%0 Journal Article
	%A S. I. V. Sousa and  F.G. Martins and  M. C. Pereira and  M. C. M. Alvim-Ferraz and  H. Ribeiro and  M. Oliveira and  I. Abreu
	%D 2008
	%J International Journal of Environmental and Ecological Engineering
	%B World Academy of Science, Engineering and Technology
	%I Open Science Index 20, 2008
	%T Use of Multiple Linear Regressions to Evaluate the Influence of O3 and PM10 on Biological Pollutants
	%U https://publications.waset.org/pdf/15256
	%V 20
	%X Exposure to ambient air pollution has been linked to a
number of health outcomes, starting from modest transient changes in
the respiratory tract and impaired pulmonary function, continuing to
restrict activity/reduce performance and to the increase emergency
rooms visits, hospital admissions or mortality. The increase of
allergenic symptoms has been associated with air contaminants such
as ozone, particulate matter, fungal spores and pollen.
Considering the potential relevance of crossed effects of nonbiological
pollutants and airborne pollens and fungal spores on
allergy worsening, the aim of this work was to evaluate the influence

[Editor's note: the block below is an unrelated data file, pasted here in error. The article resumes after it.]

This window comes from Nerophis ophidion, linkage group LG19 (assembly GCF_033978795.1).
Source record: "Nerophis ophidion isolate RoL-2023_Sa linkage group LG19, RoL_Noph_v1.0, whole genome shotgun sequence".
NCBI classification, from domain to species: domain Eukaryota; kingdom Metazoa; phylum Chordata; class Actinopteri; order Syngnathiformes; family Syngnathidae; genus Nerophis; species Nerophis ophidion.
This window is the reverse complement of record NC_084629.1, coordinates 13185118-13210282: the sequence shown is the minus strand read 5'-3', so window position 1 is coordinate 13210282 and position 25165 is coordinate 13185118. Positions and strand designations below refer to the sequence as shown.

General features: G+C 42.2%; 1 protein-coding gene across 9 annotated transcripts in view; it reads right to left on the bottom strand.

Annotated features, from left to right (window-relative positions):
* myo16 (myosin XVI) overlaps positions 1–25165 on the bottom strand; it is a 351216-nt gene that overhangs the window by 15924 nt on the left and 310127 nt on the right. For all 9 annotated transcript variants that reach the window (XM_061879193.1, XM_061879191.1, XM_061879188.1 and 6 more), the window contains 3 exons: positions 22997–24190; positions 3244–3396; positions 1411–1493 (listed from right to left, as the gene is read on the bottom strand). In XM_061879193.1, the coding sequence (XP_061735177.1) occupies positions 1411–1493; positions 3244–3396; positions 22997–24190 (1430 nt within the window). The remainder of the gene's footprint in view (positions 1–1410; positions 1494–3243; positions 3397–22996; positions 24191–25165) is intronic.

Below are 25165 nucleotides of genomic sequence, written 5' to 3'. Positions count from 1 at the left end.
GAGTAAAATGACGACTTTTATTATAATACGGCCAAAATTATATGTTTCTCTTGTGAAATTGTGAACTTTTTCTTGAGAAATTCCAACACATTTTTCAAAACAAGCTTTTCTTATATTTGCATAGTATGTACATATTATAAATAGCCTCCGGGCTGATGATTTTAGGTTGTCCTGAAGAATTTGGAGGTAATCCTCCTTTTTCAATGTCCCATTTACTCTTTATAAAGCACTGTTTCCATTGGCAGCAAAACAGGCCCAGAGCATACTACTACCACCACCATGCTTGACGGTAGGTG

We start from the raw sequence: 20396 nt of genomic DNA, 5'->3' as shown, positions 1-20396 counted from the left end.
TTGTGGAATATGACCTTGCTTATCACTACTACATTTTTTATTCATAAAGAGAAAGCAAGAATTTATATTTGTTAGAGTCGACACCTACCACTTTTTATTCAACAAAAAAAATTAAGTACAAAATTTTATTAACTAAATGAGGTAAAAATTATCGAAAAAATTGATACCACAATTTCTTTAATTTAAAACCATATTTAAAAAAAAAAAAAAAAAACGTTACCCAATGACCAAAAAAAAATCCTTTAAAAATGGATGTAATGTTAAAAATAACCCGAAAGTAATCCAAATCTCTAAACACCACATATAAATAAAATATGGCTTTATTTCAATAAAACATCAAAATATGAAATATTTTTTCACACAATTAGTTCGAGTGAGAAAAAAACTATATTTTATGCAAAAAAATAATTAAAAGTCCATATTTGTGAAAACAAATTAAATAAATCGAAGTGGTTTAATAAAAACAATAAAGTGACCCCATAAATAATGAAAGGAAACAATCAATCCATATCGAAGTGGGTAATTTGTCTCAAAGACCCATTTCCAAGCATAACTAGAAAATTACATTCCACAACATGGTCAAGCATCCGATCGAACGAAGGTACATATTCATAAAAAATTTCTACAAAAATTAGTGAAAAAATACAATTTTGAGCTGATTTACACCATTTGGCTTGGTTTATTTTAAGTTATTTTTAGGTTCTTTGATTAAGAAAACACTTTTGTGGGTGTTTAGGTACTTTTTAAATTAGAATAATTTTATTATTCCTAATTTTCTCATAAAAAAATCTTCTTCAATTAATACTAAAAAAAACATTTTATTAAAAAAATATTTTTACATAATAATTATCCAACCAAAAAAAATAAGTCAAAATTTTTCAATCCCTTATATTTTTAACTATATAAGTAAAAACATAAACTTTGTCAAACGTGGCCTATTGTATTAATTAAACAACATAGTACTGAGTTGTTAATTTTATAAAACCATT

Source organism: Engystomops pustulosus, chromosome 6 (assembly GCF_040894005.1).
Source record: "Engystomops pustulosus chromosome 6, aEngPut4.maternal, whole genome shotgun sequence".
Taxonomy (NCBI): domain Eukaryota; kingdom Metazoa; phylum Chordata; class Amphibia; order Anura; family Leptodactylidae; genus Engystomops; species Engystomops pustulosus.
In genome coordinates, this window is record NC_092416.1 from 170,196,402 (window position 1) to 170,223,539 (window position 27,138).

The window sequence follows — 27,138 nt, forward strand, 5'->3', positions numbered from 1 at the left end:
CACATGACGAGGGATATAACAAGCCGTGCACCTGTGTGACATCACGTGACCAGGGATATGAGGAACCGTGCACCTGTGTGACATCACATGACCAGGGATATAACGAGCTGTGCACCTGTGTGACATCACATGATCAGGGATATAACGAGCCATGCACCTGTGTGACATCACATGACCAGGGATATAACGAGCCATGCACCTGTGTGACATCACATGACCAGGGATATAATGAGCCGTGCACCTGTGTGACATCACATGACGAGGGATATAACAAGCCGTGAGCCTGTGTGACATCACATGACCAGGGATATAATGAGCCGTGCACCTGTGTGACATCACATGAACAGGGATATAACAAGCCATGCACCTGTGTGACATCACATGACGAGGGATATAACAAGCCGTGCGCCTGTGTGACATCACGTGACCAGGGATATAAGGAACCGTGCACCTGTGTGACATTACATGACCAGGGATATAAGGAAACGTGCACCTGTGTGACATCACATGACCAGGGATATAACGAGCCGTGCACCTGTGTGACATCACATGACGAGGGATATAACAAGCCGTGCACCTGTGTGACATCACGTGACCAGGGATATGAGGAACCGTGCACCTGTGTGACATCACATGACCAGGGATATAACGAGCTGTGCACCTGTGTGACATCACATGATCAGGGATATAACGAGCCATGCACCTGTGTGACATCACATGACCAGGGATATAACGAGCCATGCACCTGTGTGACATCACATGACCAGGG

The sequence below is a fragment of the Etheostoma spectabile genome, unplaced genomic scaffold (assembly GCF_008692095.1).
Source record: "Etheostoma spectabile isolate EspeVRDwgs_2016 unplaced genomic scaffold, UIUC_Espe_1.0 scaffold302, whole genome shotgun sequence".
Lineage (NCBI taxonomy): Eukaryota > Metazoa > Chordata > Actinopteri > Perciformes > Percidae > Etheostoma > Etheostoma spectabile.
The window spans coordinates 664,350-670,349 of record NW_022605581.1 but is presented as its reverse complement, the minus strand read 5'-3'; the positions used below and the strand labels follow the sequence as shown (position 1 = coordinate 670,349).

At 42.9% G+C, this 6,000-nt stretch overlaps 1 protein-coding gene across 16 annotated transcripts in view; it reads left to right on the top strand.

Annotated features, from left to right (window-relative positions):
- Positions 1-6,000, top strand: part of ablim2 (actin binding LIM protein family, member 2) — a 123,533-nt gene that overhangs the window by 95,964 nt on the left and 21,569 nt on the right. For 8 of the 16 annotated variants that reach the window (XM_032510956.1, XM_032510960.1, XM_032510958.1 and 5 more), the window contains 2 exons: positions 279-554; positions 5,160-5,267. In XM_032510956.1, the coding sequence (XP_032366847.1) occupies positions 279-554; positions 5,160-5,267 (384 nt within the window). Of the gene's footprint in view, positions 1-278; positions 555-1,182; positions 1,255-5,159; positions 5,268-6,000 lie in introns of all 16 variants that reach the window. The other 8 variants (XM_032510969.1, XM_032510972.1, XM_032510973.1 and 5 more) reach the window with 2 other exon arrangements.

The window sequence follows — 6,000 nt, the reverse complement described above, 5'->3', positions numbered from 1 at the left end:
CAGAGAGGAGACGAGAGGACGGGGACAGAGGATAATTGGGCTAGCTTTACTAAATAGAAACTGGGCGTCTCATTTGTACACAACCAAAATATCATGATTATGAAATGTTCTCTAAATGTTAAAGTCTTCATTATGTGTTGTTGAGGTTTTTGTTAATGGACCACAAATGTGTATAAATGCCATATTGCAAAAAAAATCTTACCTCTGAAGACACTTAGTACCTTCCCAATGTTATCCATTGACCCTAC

of non-biological pollutants (O3 and PM10) and meteorological
parameters on the concentrations of pollen and fungal spores using
multiple linear regressions.
The data considered in this study were collected in Oporto which
is the second largest Portuguese city, located in the North. Daily
mean of O3, PM10, pollen and fungal spore concentrations,
temperature, relative humidity, precipitation, wind velocity, pollen
and fungal spore concentrations, for 2003, 2004 and 2005 were
considered. Results showed that the 90th percentile of the adjusted
coefficient of determination, P90 (R2aj), of the multiple regressions
varied from 0.613 to 0.916 for pollen and from 0.275 to 0.512 for
fungal spores. O3 and PM10 showed to have some influence on the
biological pollutants. Among the meteorological parameters
analysed, temperature was the one that most influenced the pollen
and fungal spores airborne concentrations. Relative humidity also
showed to have some influence on the fungal spore dispersion.
Nevertheless, the models for each pollen and fungal spore were
different depending on the analysed period, which means that the
correlations identified as statistically significant can not be, even so,
consistent enough.
	%P 105 - 110